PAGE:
From a men’s prayer breakfast to a pastor’s home, a YWCA meeting room and, finally, to a renovated movie theater, City Church has grown in size, stature and presence over the last 25 years.
That growth and existence was recently celebrated by the Batavia-based church community with a four-day celebration of family activities, an egg hunt with a special bunny, and an Easter Sunday service.
Senior Pastor Marty Macdonald saw the process as one of submission rather than a forced plan.
“That disappoints many people that, you know, are very goal-oriented … and I believe in all that, but I also sometimes believe that your dreams and your goals when submitted to the Lord, you have to be willing to allow him to move in that direction,” he said during an interview with The Batavian. “Because if you live long enough you find out life isn't always what you hoped it would turn out to be. And many times, if you entrust your life to God's process, he'll make it better than what you hoped or thought it would be.”
And it was God’s process, he believes, that took a simple men’s breakfast to draw listeners to Macdonald and ask him where his church was located. “We don’t have a church” was his reply, and that served as the springboard to hold gatherings at the home of Macdonald and his wife Patti.That small group first met for an Easter Sunday service in 1997. Three or four years later, Rose Caccamise of Roxy’s Music Store then suggested to meet at YWCA on North Street, which is where the church settled until its numbers outgrew the space and a larger venue became available.
In 2001, the church moved into the former Mancuso Theater on East Main Street. There has been another spurt of growth in 2016 with an expansion into the former St. Anthony’s Roman Catholic Church on Liberty Street, on the city’s Southside.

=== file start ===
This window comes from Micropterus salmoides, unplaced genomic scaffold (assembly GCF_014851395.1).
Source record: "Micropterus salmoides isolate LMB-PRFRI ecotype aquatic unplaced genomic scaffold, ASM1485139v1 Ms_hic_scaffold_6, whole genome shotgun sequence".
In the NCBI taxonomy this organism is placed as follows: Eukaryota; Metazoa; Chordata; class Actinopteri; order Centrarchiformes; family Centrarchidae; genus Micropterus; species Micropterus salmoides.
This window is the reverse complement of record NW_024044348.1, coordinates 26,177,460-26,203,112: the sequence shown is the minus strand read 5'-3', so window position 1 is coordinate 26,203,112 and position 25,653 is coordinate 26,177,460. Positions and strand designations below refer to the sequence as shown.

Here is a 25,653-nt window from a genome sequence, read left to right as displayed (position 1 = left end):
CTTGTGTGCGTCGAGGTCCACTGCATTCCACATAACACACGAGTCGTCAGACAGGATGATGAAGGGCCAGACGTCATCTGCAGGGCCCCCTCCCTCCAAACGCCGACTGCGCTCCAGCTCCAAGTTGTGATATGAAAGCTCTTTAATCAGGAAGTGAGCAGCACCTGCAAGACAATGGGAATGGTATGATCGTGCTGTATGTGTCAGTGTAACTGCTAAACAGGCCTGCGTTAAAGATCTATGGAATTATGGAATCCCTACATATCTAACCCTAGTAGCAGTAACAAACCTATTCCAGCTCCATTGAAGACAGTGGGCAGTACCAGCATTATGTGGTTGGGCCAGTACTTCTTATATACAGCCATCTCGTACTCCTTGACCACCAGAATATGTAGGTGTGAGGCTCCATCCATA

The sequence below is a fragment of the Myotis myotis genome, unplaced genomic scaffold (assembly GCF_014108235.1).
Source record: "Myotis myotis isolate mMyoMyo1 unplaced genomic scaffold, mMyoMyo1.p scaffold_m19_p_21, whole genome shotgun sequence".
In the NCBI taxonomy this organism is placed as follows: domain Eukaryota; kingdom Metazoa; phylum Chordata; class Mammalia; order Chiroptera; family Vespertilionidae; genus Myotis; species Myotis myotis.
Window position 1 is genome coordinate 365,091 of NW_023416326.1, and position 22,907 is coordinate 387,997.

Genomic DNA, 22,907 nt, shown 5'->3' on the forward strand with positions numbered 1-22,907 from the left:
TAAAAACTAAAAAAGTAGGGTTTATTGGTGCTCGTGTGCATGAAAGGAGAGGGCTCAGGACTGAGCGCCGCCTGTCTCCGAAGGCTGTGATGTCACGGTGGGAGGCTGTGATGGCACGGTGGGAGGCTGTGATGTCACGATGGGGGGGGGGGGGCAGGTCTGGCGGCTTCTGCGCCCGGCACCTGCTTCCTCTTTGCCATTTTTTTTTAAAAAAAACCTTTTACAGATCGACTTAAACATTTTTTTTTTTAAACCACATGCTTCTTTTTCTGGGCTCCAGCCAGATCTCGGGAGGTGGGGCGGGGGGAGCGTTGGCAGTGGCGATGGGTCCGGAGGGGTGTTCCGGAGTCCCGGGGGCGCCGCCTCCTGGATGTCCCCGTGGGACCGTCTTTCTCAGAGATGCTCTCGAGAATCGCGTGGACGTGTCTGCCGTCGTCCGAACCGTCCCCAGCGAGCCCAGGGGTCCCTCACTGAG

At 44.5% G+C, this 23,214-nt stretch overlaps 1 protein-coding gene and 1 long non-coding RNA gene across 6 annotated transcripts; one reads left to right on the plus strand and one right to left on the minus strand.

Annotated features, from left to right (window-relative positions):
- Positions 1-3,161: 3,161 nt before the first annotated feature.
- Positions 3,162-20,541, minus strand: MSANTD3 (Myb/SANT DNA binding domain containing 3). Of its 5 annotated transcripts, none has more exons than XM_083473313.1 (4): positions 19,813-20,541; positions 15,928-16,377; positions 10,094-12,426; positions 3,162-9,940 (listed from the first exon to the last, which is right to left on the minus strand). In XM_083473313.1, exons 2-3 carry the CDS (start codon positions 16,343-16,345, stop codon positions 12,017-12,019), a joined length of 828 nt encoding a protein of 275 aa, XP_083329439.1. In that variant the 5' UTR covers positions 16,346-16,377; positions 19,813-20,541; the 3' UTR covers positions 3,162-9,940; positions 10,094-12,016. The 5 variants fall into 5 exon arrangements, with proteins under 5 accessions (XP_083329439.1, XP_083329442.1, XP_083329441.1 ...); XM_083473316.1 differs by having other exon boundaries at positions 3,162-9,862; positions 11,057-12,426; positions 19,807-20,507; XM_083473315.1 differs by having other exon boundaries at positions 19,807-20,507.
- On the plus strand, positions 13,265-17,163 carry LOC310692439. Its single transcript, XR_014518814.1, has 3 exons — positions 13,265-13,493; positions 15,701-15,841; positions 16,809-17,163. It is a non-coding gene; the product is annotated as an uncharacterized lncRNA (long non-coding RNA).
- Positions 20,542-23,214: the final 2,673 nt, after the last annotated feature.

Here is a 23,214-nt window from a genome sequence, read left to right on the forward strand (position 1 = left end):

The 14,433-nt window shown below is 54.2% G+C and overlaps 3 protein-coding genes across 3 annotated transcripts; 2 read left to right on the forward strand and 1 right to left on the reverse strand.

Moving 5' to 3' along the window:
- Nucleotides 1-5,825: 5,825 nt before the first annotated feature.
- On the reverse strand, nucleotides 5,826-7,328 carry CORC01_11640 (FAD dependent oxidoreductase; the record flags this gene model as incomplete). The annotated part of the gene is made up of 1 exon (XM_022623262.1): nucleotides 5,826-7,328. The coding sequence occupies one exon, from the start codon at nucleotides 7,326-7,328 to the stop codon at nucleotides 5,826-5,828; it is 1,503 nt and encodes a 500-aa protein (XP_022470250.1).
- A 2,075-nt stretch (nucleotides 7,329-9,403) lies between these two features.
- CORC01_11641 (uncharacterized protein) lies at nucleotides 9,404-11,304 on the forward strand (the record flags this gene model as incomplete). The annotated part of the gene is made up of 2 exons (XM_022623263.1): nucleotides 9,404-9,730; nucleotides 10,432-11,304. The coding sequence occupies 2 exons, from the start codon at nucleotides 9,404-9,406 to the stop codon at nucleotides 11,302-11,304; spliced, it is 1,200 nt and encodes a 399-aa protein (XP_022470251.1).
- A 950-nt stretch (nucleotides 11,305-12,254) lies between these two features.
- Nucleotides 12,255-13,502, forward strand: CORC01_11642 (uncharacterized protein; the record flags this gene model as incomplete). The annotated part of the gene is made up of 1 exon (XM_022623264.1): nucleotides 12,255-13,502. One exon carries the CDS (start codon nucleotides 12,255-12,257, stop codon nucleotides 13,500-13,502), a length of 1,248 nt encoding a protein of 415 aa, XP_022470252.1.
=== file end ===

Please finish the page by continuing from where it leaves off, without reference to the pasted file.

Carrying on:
From that first major step to set up at YWCA, Macdonald has reached out to his most reliable guide. He told Caccamise, “Let me pray about it.”
“I hung up the phone. It's kind of funny because I just felt really like the Lord saying to me, do I have to make it any plainer to do? So we did that,” he said. “We didn't have a sound system, and Rose, she gave us the sound system. She said whatever you can pay for, pay for it, because we weren't taking any money at the time; we just were getting together. So that's the formation of, you know, how we began, how it started.”
During an anniversary celebration talk last Thursday, he gave the analogy about a turtle on top of a fence post: you know he didn’t get there on his own, he said.
“And that's the way it is in my life and in the church as well, that a lot of people help,” he said.
One of his friends in Bellevue, Washington even inadvertently helped with the church name. Macdonald was at Dunkin’ Donuts mulling over possible names and thinking about his love for Batavia and the city community. It then came to him: City Church. The friend’s church had the same name so Macdonald asked if he could use it, and the reply was yes. City Church became incorporated as a not-for-profit.
“You can see now, and going back to having goals and visions, my mind worked to that scale. But God, he had a bigger goal and a bigger vision,” he said. “Sometimes our goals and our dreams are much smaller than what God has for us.”
Church leaders pursued the theater once it came up for sale, he said, which was “amazing,” especially given the fact everyone was meeting at his home about four years prior. And then “we're moving into (the theater).”
“It was mammoth, you know, from meeting in your living room into a space to have 600 seats. And that was just a huge undertaking for us back then. But it's proved out to be an incredible place for church and for our multiple outreaches that we do on a regular basis,” he said.